TM : You let the music do the talking, right?
J: Exactly! That’s the same with Kiss, Paul Stanley, Corey Taylor or whoever you want to talk about. If you’re too hung up on the fact that Slipknot wear masks, then you’re not gonna like them no matter what! They wear masks, they’ll always gonna do. They’ll even make more! Let’s just get that stuff out of the way and, as you said, let the music, let the show do the talking.
TM : Was music a big part of your life before Fozzy?
J: I’ve been singing in bands since I was 12 years old. When I was a kid, I had two goals in my life. I wanted to play in a rock n’ roll band and I wanted to be a wrestler. I was just oblivious to the fact that people thought I couldn’t actually do it. It was my choice, I wanted to do both and I went for it. That’s why I do both these things, it’s just who I am. They’re not that far apart, it’s just show business, it’s putting on a performance and I love it.
TM : You have had tremendous success in both wrestling and music. Is there anything that is too much of a challenge for Chris Jericho?
J: I’m m not sure if anything is too much of a challenge but I’m definitely not scared by a challenge. You just have to follow your guts, follow your dreams. Every time somebody told me that I couldn’t be in a band, or that I couldn’t be a wrestler… When I started wrestling, people told me: “Are you crazy? You’ll never make it!” and you know what? I learned very quickly that the people who told you that you can’t do something are the ones that have failed. You need to get rid of all the negativity that’s around you and just try. Just go for it! I read Arnold Schwarzenegger’s autobiography and he says in there that when he was a kid in Austria, he wanted to be the world’s most famous bodybuilder and the world’s most famous actor. For a punk kid from Austria, do you know how crazy that sounds? He threw himself at it and it worked out. That’s how I did it, thinking “What can I do to make it work?” and you can see how it turned out for me.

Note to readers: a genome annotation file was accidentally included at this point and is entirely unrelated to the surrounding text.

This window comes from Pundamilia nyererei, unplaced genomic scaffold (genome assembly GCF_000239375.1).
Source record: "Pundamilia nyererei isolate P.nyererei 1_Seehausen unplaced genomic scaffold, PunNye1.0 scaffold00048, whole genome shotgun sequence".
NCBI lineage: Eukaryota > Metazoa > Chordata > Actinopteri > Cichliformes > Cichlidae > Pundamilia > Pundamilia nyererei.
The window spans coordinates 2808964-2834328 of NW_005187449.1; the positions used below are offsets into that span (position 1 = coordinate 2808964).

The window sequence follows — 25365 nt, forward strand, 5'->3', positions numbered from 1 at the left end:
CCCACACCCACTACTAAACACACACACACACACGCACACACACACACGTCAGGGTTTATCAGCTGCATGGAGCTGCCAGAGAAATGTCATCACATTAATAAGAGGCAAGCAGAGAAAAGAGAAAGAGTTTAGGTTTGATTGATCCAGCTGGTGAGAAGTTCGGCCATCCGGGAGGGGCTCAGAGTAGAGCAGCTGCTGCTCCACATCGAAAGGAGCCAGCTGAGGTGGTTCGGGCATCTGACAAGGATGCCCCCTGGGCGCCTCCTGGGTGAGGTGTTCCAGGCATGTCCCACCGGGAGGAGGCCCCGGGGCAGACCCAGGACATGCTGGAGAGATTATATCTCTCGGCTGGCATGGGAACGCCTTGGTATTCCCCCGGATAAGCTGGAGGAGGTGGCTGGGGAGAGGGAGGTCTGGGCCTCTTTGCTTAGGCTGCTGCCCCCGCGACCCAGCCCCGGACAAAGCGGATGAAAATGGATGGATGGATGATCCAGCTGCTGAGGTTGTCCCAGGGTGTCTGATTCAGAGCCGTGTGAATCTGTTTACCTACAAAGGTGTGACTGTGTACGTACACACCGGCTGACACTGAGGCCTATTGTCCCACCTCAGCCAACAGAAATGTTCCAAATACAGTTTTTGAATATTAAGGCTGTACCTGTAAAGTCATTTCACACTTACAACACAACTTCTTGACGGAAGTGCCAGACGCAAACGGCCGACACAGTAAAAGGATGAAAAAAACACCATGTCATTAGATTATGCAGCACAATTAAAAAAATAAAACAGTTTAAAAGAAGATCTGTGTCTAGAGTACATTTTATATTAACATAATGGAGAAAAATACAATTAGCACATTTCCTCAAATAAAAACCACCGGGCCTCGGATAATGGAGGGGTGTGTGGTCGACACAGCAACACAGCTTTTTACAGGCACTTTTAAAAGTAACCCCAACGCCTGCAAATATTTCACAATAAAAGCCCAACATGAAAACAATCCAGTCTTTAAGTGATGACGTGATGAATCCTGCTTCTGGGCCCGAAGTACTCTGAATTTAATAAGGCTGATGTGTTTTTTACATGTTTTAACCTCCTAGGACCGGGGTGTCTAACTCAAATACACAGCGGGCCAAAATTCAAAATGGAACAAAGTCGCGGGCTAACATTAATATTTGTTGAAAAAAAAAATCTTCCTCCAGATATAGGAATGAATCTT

TM : Last of all, what can you say to the metalheads that aren’t sure to come out early sunday afternoon for Heavy Montreal?
J: You don’t wan’t to miss the best band of the day. You don’t want to miss the best entertaining band of the day. You don’t want to be that guy that, when people ask you “Did you see Fozzy?” you go “No…” because all you’re gonna hear is people telling you that you missed out, and that it was the best show of the day! Fozzy is entertaining, fun, energetic and we’re gonna go on stage and own it! A show like Heavy Montreal, you can be sure we’re gonna go up there and kill it. That’s how we do it!
Auteur: Phil Mandeville
Archives Photo : Mihaela Petrescu (Thorium Mag)